Recently there has been a remarkable convergence between contemporary issues for Australianist linguistics and advancements in information technology. Along with increased interest in language maintenance and/or revival, especially within indigenous communities, we now have opportunities provided by multimedia and Internet technologies. I will show prototype tools that facilitate the development of structured multimedia and hypertextual linguistic resources that are platform-independent and use a standard format (XML).
With colleagues, I have been researching and implementing tools to meet two major requirements for contemporary work with endangered languages: richer documentation of linguistic knowledge and events; and stronger support for producing materials for language maintenance in the communities.
In the past, our projects have focussed on modelling data and processes, and implementing them in structured formats such as databases . Following the growth of electronic networks, the value of such data orientation has been highlighted, because it allows data to be restructured, repurposed, compared, or combined with other data. What has been missing, however, is:
In the presentation I will discuss new approaches in the context of software tools for presenting sound, text, lexicon and linguistic analysis. A platform for producing and presenting linked audio, video, text, and linguistic description, originally developed in collaboration with Dr Eva Csató at Tokyo University of Foreign Studies for the endangered Turkic language Karaim, provides a generalised template architecture and has proved adaptable for other languages of similar typologies . Transparent import formats allow it to support collaborative, iterative development of resources. We have demonstrated the use of the system for several languages including Sasak and Yolngu-Matha.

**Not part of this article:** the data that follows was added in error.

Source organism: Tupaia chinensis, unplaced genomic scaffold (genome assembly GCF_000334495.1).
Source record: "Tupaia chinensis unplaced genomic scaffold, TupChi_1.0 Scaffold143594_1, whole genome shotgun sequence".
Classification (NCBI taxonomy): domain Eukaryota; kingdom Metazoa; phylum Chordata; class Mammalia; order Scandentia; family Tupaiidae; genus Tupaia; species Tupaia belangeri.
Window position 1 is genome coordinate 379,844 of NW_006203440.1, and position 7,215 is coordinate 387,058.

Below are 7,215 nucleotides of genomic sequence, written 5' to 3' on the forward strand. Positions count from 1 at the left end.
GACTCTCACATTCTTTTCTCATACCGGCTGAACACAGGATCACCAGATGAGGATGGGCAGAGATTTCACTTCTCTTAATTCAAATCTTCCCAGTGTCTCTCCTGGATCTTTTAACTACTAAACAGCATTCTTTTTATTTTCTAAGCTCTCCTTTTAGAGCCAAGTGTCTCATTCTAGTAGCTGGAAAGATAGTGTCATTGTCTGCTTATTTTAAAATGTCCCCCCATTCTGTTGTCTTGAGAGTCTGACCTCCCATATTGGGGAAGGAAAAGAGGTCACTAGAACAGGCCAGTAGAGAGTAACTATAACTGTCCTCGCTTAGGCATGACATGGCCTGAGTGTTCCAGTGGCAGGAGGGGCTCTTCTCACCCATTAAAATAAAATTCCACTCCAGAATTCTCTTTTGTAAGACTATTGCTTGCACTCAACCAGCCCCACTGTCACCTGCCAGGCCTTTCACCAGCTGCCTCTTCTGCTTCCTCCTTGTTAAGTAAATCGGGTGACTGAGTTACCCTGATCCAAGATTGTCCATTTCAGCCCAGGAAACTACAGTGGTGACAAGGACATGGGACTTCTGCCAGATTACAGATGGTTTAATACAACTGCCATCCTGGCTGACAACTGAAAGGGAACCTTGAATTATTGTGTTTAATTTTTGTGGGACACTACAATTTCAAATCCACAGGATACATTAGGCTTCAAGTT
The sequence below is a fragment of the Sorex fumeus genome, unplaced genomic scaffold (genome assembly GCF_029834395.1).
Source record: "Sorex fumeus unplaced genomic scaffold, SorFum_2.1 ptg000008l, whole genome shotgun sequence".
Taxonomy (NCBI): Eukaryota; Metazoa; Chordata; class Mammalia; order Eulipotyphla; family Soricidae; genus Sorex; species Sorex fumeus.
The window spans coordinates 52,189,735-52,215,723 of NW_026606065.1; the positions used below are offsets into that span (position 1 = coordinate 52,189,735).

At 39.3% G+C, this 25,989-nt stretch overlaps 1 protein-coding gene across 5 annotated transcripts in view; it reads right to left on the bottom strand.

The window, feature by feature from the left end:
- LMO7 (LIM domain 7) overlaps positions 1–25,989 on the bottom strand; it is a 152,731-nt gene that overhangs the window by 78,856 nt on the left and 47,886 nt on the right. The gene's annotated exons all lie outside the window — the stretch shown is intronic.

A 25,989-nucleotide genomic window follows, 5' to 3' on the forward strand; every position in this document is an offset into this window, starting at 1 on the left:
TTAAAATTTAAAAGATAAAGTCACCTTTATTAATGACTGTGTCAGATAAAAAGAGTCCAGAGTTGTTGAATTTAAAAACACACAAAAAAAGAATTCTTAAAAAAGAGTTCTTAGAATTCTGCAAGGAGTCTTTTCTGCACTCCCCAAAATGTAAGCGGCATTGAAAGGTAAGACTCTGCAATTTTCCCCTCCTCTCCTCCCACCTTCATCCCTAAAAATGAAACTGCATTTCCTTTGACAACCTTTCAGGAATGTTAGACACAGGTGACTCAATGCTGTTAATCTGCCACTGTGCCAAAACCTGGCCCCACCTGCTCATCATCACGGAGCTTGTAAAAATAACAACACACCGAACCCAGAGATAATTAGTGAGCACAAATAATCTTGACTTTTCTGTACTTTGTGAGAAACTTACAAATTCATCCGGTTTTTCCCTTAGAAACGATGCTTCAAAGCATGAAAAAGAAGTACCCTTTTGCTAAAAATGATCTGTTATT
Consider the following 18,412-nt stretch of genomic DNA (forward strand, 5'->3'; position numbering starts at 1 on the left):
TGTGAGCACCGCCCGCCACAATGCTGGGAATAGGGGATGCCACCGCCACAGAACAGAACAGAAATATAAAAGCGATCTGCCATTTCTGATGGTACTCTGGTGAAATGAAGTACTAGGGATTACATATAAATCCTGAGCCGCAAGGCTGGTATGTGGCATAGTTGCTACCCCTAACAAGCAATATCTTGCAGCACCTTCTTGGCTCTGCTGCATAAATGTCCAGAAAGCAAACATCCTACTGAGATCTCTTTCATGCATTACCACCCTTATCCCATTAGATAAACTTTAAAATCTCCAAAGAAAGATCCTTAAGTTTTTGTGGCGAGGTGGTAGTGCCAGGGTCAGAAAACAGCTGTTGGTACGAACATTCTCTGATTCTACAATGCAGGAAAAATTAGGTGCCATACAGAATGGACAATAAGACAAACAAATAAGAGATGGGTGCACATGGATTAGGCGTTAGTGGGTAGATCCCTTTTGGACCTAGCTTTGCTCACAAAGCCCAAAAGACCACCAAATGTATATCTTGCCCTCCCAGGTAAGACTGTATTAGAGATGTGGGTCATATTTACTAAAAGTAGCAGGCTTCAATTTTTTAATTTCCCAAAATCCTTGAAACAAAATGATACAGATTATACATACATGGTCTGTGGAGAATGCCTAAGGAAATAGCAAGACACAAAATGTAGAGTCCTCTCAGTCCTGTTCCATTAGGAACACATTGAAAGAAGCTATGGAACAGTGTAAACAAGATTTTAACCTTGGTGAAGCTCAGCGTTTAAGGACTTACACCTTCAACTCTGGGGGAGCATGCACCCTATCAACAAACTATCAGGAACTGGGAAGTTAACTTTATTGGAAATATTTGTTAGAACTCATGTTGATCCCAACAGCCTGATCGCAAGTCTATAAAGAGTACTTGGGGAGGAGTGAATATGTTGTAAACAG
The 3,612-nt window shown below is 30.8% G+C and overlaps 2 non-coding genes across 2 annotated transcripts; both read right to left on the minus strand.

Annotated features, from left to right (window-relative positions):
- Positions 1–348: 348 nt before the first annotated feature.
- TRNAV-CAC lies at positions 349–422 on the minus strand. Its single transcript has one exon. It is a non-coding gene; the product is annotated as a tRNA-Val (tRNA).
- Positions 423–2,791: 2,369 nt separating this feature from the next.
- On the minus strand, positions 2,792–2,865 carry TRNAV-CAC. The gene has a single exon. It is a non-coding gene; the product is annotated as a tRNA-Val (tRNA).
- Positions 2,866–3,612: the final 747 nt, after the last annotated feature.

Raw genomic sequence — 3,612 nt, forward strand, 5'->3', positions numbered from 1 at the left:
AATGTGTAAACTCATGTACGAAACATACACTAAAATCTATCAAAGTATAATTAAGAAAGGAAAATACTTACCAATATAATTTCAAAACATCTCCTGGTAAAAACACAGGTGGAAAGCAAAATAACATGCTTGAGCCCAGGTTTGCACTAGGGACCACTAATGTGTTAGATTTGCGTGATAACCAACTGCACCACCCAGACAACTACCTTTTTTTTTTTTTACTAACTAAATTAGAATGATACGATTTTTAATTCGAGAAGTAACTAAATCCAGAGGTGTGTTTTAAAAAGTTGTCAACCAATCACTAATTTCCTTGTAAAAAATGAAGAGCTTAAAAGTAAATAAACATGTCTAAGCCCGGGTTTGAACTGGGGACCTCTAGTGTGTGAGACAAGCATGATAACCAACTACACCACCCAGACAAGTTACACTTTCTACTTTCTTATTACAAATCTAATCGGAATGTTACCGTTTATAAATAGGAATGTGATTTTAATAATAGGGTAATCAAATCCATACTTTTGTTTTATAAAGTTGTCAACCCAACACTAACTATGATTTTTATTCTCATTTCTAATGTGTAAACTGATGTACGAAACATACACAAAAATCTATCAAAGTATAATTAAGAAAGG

Fig 1:Karaim platform, main screen features
This platform can be regarded as a multimedia browser for richly linked linguistic data. The next step is to build a complementary tool for transparently authoring this kind of material. This phase has begun by developing a system for annotating realtime media (sound, video). When completed, this system will allow sound and video to be linked to transcriptions, a lexicon, morphological analysis, or any other user-specified description, and then output to structured XML files. The new resources can then be archived, printed, viewed using a multimedia browser such as a web/XML browser or the Karaim platform, or published to allow restructure and re-use for different purposes by others. The collaborative process has been illustrated by accessing an XML-encoded dictionary via the Internet, extracting text and references from it, and then inserting them into interlinear annotations that combine the lexicographer's data, the recorded linguistic event data, and the linguistic description/analysis. The resultant annotations are exported (in an explicit XML format) to allow the linguistic description and analysis to refer to the original linguistic performance.
Fig 2:Annotation tool, accessing remote dictionary
It can be seen that there are methodological implications of such approaches, as they make linguistic description and analysis (cf ):